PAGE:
While we expect a certain level of professionalism from today’s public sector buyers, the tables are turning. Buyers are now demanding a higher level of professionalization from the procurement function as a whole. This isn’t just another job to most. Many come into government contracting because they’ve been sold on the opportunity of a long, lucrative career. They are promised the opportunity to do something meaningful, the opportunity to transition into more strategic roles and the opportunity for constant personal and professional growth. They are also expecting to access to a highly-functioning eProcurement system that’s based on industry-defined standards to drive their actions. Therefore, the minute our most talented employees feel stuck, or frustrated by the lack of technology efficiency, they become more apt to move on. In fact, career advancement is the number one reason that procurement pros leave their current organization, according NIGP’s 2016 Public Procurement Compensation & Retention Benchmark Study. While open positions are admittedly more limited as one climbs the ladder, find a way to promote deserving talent into more suitable positions as frequently as possible. As long as they are on an upward trajectory, they will likely stick around for a while.

Consider Whether It Will Pay Off to Motivate with Money

Money doesn’t always equate to happiness, but that doesn’t mean that procurement professionals will accept less than they feel they are worth. Job satisfaction will only go so far. Workers made it clear in the NIGP study that they want to be compensated for their time, skills and even loyalty. If their salary is not commensurate with experience, or they are being asked to fulfill a role for which they are not properly rewarded, they will eventually be motivated to seek more money elsewhere – especially if they can get paid more for doing the same job. While occasional bonuses may be enough to buffer lower salary thresholds in the public sector, not all incentives necessarily need to be cash-based. Employer-provided benefits can satisfy employee demands, proving very beneficial to recruitment and retention.

Mentor, Don’t Micromanage

We all know that low employee morale leads to high turnover of talent. We also know that an organization’s culture is defined at the top. That is why it is concerning to hear that more and more procurement professionals are either frustrated with their supervisor, or dissatisfied with leadership – and therefore unhappy with their organization as a whole. While blame for job dissatisfaction may be inappropriately directed at supervisors (who may be delegating more work than usual based on customer demands), perception is reality. We must find a way to foster a culture of trust, respect and collaboration among procurement professionals, regardless of title or tenure. Let’s also provide more mentorship programs for our procurement leaders so that they can become equipped with the tools and know-how to mentor up-and-coming talent. We are all going to retire at some point, right? Why not leave a legacy we’re proud of, versus leaving our replacement with a team that’s likely job hunting on the clock versus doing their job.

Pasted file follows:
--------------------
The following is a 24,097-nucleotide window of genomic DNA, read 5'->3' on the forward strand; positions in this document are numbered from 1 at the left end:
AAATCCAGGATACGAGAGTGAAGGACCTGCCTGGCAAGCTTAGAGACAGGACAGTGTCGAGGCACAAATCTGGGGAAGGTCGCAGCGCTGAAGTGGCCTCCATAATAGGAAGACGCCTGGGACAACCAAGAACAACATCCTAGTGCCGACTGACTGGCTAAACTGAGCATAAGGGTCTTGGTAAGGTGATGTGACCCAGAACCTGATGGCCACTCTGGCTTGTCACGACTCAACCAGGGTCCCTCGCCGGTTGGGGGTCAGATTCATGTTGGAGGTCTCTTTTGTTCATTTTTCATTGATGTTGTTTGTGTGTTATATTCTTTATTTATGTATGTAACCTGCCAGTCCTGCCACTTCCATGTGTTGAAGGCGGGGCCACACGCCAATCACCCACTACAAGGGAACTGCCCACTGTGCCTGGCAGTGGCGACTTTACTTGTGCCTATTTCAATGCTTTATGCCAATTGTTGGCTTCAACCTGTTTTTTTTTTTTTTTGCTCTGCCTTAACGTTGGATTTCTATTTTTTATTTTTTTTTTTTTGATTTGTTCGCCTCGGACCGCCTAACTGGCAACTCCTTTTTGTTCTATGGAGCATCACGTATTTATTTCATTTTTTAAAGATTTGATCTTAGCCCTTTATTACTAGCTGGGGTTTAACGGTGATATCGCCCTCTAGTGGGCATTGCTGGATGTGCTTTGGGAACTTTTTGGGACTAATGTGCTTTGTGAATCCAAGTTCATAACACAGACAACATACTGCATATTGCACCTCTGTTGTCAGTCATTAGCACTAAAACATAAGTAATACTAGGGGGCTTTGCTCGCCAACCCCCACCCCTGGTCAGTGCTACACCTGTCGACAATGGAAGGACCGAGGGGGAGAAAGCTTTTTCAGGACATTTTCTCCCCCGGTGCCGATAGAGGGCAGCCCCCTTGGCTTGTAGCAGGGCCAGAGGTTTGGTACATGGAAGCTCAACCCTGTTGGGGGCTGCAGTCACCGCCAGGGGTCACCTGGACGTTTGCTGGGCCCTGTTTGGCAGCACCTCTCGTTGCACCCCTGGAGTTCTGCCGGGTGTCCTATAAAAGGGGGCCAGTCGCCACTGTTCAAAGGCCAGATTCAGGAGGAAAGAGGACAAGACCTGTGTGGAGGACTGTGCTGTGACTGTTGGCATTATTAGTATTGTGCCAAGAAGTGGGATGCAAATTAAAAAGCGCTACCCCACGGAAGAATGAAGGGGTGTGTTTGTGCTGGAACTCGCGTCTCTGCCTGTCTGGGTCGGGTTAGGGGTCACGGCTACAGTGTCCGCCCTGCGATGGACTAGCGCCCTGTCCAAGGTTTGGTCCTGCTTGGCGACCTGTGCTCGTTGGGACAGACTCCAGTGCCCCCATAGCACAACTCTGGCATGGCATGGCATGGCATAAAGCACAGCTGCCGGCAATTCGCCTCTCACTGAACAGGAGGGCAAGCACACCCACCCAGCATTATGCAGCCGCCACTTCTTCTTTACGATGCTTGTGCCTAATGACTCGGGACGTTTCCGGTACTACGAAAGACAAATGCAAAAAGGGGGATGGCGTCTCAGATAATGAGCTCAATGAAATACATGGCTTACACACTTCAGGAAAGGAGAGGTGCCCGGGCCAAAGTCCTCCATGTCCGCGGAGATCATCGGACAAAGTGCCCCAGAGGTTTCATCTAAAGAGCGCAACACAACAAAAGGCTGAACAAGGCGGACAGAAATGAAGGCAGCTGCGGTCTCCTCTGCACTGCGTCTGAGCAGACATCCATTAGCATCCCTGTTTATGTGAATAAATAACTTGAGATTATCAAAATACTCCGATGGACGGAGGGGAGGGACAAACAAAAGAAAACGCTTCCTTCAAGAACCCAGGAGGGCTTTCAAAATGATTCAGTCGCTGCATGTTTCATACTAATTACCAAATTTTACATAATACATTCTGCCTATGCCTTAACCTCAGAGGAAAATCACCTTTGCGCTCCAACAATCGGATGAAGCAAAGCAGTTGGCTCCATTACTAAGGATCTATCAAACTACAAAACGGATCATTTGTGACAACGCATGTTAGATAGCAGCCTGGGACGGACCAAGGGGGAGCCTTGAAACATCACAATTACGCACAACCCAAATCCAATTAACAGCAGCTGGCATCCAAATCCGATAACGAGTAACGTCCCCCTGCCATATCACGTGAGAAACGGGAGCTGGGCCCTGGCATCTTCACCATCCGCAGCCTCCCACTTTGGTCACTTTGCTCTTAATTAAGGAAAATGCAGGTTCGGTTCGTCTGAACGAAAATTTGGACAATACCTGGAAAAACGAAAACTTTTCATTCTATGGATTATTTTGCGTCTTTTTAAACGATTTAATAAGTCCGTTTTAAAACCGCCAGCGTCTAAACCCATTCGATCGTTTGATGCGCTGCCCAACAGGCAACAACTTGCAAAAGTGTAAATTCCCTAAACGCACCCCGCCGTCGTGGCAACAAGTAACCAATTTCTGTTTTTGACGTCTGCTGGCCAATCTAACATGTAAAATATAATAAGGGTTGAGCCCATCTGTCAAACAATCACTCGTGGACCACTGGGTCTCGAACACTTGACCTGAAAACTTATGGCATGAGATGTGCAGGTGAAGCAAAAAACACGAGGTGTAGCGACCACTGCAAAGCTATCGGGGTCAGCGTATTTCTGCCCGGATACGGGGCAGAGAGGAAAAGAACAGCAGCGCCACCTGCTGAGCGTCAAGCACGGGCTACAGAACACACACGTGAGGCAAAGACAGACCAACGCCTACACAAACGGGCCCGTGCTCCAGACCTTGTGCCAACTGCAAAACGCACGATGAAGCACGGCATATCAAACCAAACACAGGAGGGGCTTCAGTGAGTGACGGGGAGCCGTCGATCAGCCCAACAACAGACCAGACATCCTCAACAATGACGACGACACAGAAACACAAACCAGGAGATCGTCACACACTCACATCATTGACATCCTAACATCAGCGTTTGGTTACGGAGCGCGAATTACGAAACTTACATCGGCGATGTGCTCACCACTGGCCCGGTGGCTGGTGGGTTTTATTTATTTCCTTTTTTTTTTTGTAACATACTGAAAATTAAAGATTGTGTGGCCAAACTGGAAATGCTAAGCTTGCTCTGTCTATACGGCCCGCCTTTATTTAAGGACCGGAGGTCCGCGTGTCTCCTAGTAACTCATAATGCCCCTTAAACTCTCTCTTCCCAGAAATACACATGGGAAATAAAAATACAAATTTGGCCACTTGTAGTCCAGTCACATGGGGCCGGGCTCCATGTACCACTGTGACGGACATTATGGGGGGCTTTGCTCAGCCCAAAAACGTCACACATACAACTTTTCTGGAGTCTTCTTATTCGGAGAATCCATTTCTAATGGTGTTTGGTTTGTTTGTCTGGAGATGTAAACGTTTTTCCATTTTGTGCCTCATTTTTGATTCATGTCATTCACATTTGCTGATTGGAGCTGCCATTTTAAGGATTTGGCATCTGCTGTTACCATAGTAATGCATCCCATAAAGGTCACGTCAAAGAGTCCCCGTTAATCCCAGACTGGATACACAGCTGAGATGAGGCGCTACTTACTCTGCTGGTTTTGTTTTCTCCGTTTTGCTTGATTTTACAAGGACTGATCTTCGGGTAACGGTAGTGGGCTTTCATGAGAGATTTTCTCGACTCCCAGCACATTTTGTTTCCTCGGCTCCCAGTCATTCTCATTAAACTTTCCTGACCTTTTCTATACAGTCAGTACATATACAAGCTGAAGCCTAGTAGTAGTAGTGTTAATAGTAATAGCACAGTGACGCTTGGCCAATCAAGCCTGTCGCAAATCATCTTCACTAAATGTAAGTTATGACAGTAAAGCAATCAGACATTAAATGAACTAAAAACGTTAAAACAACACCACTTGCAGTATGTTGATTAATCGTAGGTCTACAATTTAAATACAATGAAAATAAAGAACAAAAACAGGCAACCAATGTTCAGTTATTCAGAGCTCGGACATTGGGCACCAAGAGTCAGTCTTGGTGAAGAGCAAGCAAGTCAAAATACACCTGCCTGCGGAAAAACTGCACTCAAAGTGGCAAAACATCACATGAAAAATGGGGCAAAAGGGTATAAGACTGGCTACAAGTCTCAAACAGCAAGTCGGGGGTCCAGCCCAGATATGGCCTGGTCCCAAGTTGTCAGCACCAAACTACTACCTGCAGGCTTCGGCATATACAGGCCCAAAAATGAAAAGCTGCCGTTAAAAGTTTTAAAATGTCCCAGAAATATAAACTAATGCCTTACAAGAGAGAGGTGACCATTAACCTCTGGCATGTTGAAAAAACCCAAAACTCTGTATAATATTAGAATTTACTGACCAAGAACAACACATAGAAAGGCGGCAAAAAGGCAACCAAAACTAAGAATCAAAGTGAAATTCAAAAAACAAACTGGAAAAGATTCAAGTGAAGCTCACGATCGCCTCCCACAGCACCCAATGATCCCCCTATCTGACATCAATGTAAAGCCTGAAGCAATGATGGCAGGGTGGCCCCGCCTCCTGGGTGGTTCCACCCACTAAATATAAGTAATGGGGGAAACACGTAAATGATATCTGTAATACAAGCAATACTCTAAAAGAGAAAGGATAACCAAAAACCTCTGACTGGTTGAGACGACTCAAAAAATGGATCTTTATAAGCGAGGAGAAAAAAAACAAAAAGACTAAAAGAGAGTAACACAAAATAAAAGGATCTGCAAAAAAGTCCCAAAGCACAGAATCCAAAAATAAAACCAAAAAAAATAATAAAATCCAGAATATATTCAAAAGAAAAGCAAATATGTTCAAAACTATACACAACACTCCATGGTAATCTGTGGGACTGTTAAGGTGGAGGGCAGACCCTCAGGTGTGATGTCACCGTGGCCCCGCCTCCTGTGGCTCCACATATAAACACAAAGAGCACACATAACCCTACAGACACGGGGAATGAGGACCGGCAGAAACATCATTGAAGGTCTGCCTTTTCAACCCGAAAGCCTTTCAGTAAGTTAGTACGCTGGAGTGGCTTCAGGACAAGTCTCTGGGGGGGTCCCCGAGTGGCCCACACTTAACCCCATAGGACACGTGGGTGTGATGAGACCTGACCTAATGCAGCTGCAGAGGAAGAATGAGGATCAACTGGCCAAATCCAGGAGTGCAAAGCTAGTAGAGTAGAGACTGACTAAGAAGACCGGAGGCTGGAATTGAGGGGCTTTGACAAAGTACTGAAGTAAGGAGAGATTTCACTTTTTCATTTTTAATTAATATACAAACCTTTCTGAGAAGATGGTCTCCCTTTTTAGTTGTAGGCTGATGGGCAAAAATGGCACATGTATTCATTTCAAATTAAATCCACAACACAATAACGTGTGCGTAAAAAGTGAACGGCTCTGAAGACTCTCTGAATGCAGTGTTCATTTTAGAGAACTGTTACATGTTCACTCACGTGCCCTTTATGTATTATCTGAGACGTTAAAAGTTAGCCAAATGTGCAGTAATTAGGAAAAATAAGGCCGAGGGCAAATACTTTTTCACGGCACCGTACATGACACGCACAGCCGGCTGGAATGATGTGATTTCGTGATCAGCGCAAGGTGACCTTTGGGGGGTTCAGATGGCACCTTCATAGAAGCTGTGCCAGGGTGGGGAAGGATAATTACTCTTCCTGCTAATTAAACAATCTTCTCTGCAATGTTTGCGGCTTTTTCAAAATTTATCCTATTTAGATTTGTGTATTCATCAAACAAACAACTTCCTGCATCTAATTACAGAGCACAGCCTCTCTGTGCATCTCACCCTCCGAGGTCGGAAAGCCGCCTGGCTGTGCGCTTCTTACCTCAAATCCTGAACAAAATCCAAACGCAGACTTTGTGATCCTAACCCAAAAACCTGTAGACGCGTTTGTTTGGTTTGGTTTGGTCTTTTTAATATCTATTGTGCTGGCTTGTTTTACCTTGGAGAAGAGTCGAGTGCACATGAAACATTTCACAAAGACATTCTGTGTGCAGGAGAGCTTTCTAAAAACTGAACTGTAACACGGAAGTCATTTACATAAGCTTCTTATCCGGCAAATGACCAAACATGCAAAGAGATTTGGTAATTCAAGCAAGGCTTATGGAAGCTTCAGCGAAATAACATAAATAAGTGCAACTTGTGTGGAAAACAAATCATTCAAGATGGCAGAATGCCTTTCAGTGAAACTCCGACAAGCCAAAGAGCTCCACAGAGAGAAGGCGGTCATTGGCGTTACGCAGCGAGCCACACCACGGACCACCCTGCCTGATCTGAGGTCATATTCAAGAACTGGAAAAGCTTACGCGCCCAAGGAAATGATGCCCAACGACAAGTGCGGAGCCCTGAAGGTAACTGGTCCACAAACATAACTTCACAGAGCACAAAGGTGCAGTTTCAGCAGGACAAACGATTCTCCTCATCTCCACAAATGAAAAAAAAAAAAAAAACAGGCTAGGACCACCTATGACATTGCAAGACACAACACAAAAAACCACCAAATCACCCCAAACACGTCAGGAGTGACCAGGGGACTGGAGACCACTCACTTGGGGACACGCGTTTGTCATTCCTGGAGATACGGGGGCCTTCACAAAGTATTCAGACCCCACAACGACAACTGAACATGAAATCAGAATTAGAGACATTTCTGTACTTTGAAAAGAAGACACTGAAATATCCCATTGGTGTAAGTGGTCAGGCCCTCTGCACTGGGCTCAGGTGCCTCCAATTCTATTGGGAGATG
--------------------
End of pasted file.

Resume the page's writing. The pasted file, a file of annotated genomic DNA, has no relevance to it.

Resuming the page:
Encourage Ongoing Education and Professional Certification

Professional certifications often lead to stronger career commitment. People don’t really want to waste the time and money they’ve invested in themselves by reinventing their professional personas every few years. If we want to discourage career hopping, and make it easy to pursue and receive procurement certifications, we must facilitate frequent education events. Whether you host certification study sessions or conduct in-house training workshops, the resources you invest in professional development will pay off. Don’t be afraid to recruit from outside the procurement field either. There are many degrees and skill sets that transfer well into procurement. With a little bit of training, and the increased utilization of eProcurement technologies to lower the degree of difficulty associated with complex buying actions, it can be easy to on-board fresh talent.

Greg Higgins is a Senior Project Manager at Periscope Holding, Inc. With over 25 years of experience in operational, financial, and technology consulting in in public sector, he leads and manages eProcurement system implementation projects at state and local government clients.